Dear FDA: 2.5% Of High School Students, Most Current Or Former Smokers, Is Not A Vaping 'Epidemic'

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The U.S. Food and Drug Administration has done many positive things recently: they eased red tape on generic drug approval, which is 85% of U.S. spending for pharmaceuticals, setting a new record last year by August and are on pace to exceed that again before the end of this fiscal year; they finally stated they were going to look into the suspect labeling claims made by Big Organic, which are far more deceptive than anything kratom trade groups engage in; and they pushed back the "grandfather" date for vaping devices so they didn't create millions of casual criminals who did nothing wrong but buy a device before a capricious date created by the previous administration.(1)

Given that track record, and all of the successes that e-cigarettes have had in ending the scourge of smoking, it seems strange FDA would suddenly start acting like the Centers for Disease Control (and Prevention, they now want to claim) and scaremonger those products without evidence.

Unlike many bureaucrats, Dr. Gottlieb is not a bureaucrat at heart. He is not a believer in social authoritarianism. He does not believe that government, large institutions, or Big Pharma are the only way progress is made. As is well known, vaping is the result of none of those. Unlike nicotine gums and patches, e-cigarettes were not created by pharmaceutical companies and endorsed by universities like UC San Francisco. Instead of a top-down mandate, e-cigarettes are a consumer-driven, bottom-up fix for smoking. And that's a good thing. That is why FDA should not be a vassal to the CDC when it comes to smoking cessation.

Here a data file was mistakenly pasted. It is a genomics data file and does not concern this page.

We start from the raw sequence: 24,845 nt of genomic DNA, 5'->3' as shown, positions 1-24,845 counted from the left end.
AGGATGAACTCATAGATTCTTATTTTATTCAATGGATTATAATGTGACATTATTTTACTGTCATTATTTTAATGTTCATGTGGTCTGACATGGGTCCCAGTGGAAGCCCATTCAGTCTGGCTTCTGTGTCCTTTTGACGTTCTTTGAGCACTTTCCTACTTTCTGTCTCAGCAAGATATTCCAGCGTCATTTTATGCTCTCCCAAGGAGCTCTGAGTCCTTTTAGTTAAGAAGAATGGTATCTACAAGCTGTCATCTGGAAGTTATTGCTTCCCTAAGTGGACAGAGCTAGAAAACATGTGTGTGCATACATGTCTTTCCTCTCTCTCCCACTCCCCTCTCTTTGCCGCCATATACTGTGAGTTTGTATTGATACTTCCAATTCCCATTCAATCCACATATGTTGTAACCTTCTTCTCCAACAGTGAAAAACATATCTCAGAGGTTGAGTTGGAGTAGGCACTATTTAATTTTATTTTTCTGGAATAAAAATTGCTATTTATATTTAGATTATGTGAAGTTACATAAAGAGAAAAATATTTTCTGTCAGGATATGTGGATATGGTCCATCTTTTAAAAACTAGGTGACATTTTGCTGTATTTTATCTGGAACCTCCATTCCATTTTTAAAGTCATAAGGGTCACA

Unlike CDC, FDA has a staunchly pro-science, reasonably free market leader. CDC has hyperbolic statisticians that compile junk surveys and used them to start the belief there is a vaping "epidemic." How can we trust CDC claims about prescription opioids and deaths when they also tried to manufacture a pre-diabetes epidemic and now go after vaping? 

That lack of consumer trust is why FDA should not go down the same path. Cancer patients in pain need to trust government, not to feel like they are being lumped in with recreational junkies to try and look nationally prominent, and the public should trust that government wants cigarettes to stop, not that they are promoters of abstinence only quit-or-die ultimatums. But that is what consumers begin to think when Dr. Gottlieb claims he has access to "secret" data that shows the opposite of what the National Youth Tobacco Survey has found and that a vaping epidemic is occurring among high school students.